By Juliette Olah, originally published on Savvytokyo.com
After opening with a show by New York-based menswear designer Todd Snyder, the spring season of Tokyo fashion week was off. From delicate lace dresses to edgy streetwear and even some clothes designed specifically for the physically handicapped, the first two days off the week literally had something for everyone. Read on for our recap below.
Full marks. Mint Designs’ consistently clever, coherent collections are a joy to watch. The talented Central Saint Martins duo treated audiences to more of their divinely feminine, uber contemporary stylings, and succeeded in wiping the fear of Tokyo’s grizzly winter from the forefront of this author’s mind (at least momentarily). While highly styled, there’s an effortlessness to Nao Yagi and Hokuto Katsui’s work. Floaty floral pastel prints were kept grounded by stark black and moody grey tailoring and finished off with trainers. Never ones to ignore headwear, the collection featured silver foiled coronets adorned with foliage-like designs. It was great to see some children’s wear incorporated so seamlessly into the collection as well. The padded 3D tote bag is one piece I’ll be flirting with come spring. –Juliette Olah
An electric vibe swirled about the narrow top floor of the Cultural Centre Owada (which also houses a planetarium), the Tokyo night sky glowing vibrantly in the background. The Facetasm audience was an edgy set, and these guys wanted newness. Now.
For Bunka College graduate Hiromichi Ochiai, styling was an obvious win. The wispy, asymmetric hairdos, heavily painted, doll-like makeup, and models who nonchalantly sauntered along the runway (no strutting allowed here) created a distinctly modern, inventive mood. It was a pleasure to watch and created an understated, elegant kind of drama. The garments had a similarly dreamy feel, with stunning demonstrations of craftsmanship in stacks of knotted and pleated cotton layers, and the wildly exaggerated proportions of shirts and jackets. But Ochiai’s signature 90s grunge influence was still evident in the way of distressed leather and neon safety vests that topped the more floaty textures used this season. Overall, it was a wonderfully atmospheric, technically brilliant show with lots of heart and a highly devoted fan set. Utterly memorable. –Juliette Olah
KBF’s choice of venue for their spring show, a gloomy outdoor passage by the rugby stadium, was not a style-without-substance decision. With a collection inspired by landscapes, artful choreography played on the dramatic physicality of the space to exemplify the designer’s mood. As heavy techno reverberated through the area (concrete echoes something phenomenal) models emerged from the top of stadium seating stairways, descending onto the runway in a barrage of engrossing activity. Designs materialized rapidly from both directions of the runway, creating an urgent onslaught for the senses that was artful and mesmerising.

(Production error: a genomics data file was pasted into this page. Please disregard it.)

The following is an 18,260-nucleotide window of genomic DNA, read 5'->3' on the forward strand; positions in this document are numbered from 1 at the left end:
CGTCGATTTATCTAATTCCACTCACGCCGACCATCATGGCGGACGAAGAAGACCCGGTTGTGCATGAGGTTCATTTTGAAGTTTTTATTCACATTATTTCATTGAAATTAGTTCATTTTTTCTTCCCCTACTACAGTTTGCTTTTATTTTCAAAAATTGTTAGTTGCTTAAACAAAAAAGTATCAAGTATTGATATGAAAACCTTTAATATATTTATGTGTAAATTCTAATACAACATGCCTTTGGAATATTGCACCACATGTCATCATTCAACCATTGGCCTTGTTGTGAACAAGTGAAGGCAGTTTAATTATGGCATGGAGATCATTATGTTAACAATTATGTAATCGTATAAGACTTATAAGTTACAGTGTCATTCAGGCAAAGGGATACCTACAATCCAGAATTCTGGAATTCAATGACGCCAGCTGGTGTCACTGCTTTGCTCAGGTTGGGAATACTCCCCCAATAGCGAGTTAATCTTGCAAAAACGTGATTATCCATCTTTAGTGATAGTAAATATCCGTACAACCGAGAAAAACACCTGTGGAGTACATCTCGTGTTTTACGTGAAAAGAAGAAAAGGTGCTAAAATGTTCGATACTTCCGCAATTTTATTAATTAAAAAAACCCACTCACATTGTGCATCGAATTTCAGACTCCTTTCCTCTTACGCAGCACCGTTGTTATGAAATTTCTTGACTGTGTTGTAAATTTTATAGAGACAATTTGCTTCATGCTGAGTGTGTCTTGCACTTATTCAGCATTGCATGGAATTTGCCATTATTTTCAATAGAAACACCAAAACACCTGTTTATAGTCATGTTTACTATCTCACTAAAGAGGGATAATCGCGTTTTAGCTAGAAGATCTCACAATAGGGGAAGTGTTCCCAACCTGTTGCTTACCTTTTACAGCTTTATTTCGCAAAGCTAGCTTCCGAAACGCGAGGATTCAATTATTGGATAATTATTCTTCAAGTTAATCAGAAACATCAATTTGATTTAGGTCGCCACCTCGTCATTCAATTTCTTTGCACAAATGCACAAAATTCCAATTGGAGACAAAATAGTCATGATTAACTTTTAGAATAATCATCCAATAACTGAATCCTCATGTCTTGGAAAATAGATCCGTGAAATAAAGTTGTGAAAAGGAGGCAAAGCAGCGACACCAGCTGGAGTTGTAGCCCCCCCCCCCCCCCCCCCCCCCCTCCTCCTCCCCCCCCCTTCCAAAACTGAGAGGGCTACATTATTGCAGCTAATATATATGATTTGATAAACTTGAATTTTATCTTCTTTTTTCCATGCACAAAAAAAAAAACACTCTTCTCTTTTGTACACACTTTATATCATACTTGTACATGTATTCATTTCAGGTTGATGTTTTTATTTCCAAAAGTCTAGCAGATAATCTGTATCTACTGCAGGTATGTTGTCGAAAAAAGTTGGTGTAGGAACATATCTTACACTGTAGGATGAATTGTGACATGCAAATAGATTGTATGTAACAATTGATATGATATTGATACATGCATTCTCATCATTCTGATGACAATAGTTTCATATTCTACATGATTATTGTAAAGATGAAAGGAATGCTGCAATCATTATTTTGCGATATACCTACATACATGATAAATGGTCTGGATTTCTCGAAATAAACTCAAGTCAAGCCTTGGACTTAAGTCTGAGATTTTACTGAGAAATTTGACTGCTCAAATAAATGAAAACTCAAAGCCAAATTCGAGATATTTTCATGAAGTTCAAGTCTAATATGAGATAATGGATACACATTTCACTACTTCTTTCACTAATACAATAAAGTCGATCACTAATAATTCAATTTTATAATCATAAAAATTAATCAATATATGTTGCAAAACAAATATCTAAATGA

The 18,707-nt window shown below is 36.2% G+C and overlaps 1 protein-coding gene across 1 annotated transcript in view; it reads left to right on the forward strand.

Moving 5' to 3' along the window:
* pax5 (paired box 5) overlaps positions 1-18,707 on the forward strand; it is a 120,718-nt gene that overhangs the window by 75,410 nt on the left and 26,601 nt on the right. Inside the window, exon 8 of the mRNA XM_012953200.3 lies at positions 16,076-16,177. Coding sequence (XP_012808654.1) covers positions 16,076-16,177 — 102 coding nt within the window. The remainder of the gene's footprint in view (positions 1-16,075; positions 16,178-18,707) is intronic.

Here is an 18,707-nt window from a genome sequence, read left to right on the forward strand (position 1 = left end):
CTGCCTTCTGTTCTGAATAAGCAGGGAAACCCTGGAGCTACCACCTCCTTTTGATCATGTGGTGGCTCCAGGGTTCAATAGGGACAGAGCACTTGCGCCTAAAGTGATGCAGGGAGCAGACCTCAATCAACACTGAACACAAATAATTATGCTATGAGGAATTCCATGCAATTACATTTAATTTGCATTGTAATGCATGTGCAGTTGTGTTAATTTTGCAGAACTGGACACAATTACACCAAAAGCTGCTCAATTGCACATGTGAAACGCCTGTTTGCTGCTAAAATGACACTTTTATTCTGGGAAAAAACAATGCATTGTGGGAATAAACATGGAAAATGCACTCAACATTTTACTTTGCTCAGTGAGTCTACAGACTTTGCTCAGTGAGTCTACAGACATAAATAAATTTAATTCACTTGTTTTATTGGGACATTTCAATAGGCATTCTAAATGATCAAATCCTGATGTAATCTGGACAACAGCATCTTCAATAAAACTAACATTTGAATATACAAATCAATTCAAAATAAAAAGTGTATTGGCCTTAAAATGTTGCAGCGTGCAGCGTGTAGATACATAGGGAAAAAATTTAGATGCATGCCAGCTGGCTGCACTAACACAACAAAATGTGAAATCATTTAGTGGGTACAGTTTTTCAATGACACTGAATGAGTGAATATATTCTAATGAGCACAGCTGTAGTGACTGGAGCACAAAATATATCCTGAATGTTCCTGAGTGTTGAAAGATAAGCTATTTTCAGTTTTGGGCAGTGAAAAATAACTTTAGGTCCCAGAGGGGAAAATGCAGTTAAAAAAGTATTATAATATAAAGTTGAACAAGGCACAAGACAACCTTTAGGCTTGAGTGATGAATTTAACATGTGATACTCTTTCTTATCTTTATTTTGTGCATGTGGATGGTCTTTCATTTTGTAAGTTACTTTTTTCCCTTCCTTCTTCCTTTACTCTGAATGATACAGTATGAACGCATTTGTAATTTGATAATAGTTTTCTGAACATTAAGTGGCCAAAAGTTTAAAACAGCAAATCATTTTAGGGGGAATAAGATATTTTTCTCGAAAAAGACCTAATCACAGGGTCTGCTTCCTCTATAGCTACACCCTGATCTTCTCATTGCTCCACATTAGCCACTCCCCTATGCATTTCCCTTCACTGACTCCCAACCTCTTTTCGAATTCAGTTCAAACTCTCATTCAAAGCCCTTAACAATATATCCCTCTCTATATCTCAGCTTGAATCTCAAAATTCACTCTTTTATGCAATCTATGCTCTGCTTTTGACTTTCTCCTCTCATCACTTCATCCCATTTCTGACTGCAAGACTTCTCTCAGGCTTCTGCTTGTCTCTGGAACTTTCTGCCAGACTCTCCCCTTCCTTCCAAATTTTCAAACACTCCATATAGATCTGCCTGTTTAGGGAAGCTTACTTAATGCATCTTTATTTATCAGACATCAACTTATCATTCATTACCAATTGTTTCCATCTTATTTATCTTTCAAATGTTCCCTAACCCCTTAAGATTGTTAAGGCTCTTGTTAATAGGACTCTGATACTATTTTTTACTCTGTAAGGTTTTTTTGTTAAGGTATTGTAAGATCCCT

Outfits were mostly arranged in edgy tonal colourways of cobalt blue, creams, silvers, mauves and khaki with the occasional attack of all black for contrast. KBF is no stranger to sporty silhouettes and fabrics, and the collection’s fluid tailoring united harmoniously to provide chic urban-jungle preparedness. Each look was carefully considered, yet irresistibly nonchalant.
After the runway cleared and darkness resumed in preparation for the finale, audiences were treated to a strobe light show set to blaring electronic noise. Models wore simple black leotards with towering black pumps and walked in rapid succession to flash an army of bare legs. It was an electrifying finish, and easily my favourite show (and this was genuinely a “show”) of the season. An astonishingly cool result. –Juliette Olah
Tenbo’s signature departure from anything traditional by fashion week standards is provocative and certainly elicits an emotional response. As a designer myself, I tend to focus primarily on the art and technical skill of the designs put before me. Not much else usually grabs my attention. However, that kind of narrow-mindedness is not exactly possible when seated at a Tenbo show. This is a damn political statement, and designer Takafumi Tsuruta demands you sit up and listen (please).
The show had a narrative structure hinging around the horrific destruction of 1945, and opened with dooming monochromatic video imagery of a nuclear explosion. Models, many of whom were physically impaired, seemed to enact distinct characters, interacting with the audience and adopting various personas. The garments had only tenuous links to each other, standing alone more as costumes rather than a united collection.
Tsuruta functions as a designer to provide inclusive fashion, open and accepting to all—an important and beautifully moving platform from which to create. However, sadly, it seemed that the garments were overshadowed by the theatrics of the show. Yet there was one creation that had every phone in the studio snapping double-time. An incredibly joyful rainbow dress made of thousands of paper cranes obtained from a memorial monument at Hiroshima Memorial Park, complete with matching printed knee socks. Wow.
And with that, Tsuruta ended his story with exalted peace and hope. A stirring performance. –Juliette Olah